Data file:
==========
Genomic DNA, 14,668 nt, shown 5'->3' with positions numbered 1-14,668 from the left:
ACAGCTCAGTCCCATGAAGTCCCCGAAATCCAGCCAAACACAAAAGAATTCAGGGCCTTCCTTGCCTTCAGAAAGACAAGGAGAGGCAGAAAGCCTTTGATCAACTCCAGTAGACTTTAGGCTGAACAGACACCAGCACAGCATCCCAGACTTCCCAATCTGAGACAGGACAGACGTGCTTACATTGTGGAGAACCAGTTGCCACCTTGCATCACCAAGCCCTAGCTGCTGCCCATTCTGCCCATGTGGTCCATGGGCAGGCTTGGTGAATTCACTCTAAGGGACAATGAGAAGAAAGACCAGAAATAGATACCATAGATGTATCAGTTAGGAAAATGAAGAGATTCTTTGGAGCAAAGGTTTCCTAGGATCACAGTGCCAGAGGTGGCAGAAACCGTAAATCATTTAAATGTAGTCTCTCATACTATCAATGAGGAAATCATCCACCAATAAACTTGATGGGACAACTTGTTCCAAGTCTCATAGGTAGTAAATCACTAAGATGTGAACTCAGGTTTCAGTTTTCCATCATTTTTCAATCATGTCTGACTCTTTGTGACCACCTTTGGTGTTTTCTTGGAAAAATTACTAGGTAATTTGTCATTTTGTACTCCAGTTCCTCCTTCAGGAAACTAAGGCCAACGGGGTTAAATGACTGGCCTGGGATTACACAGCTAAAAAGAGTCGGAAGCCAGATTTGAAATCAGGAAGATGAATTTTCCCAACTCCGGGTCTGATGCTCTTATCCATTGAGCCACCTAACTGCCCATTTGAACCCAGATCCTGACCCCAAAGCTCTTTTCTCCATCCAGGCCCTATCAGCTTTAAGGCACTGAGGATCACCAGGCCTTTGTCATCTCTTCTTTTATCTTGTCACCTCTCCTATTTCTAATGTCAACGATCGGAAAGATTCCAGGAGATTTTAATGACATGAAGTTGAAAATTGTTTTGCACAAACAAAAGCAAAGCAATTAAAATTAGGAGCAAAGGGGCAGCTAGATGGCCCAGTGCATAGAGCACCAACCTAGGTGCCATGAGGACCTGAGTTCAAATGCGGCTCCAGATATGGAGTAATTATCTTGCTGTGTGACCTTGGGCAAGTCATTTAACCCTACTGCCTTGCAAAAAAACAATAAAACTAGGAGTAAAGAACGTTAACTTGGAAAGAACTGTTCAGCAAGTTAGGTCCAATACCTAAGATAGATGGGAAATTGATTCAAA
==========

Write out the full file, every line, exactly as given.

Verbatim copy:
Genomic DNA, 14,668 nt, shown 5'->3' with positions numbered 1-14,668 from the left:
ACAGCTCAGTCCCATGAAGTCCCCGAAATCCAGCCAAACACAAAAGAATTCAGGGCCTTCCTTGCCTTCAGAAAGACAAGGAGAGGCAGAAAGCCTTTGATCAACTCCAGTAGACTTTAGGCTGAACAGACACCAGCACAGCATCCCAGACTTCCCAATCTGAGACAGGACAGACGTGCTTACATTGTGGAGAACCAGTTGCCACCTTGCATCACCAAGCCCTAGCTGCTGCCCATTCTGCCCATGTGGTCCATGGGCAGGCTTGGTGAATTCACTCTAAGGGACAATGAGAAGAAAGACCAGAAATAGATACCATAGATGTATCAGTTAGGAAAATGAAGAGATTCTTTGGAGCAAAGGTTTCCTAGGATCACAGTGCCAGAGGTGGCAGAAACCGTAAATCATTTAAATGTAGTCTCTCATACTATCAATGAGGAAATCATCCACCAATAAACTTGATGGGACAACTTGTTCCAAGTCTCATAGGTAGTAAATCACTAAGATGTGAACTCAGGTTTCAGTTTTCCATCATTTTTCAATCATGTCTGACTCTTTGTGACCACCTTTGGTGTTTTCTTGGAAAAATTACTAGGTAATTTGTCATTTTGTACTCCAGTTCCTCCTTCAGGAAACTAAGGCCAACGGGGTTAAATGACTGGCCTGGGATTACACAGCTAAAAAGAGTCGGAAGCCAGATTTGAAATCAGGAAGATGAATTTTCCCAACTCCGGGTCTGATGCTCTTATCCATTGAGCCACCTAACTGCCCATTTGAACCCAGATCCTGACCCCAAAGCTCTTTTCTCCATCCAGGCCCTATCAGCTTTAAGGCACTGAGGATCACCAGGCCTTTGTCATCTCTTCTTTTATCTTGTCACCTCTCCTATTTCTAATGTCAACGATCGGAAAGATTCCAGGAGATTTTAATGACATGAAGTTGAAAATTGTTTTGCACAAACAAAAGCAAAGCAATTAAAATTAGGAGCAAAGGGGCAGCTAGATGGCCCAGTGCATAGAGCACCAACCTAGGTGCCATGAGGACCTGAGTTCAAATGCGGCTCCAGATATGGAGTAATTATCTTGCTGTGTGACCTTGGGCAAGTCATTTAACCCTACTGCCTTGCAAAAAAACAATAAAACTAGGAGTAAAGAACGTTAACTTGGAAAGAACTGTTCAGCAAGTTAGGTCCAATACCTAAGATAGATGGGAAATTGATTCAAA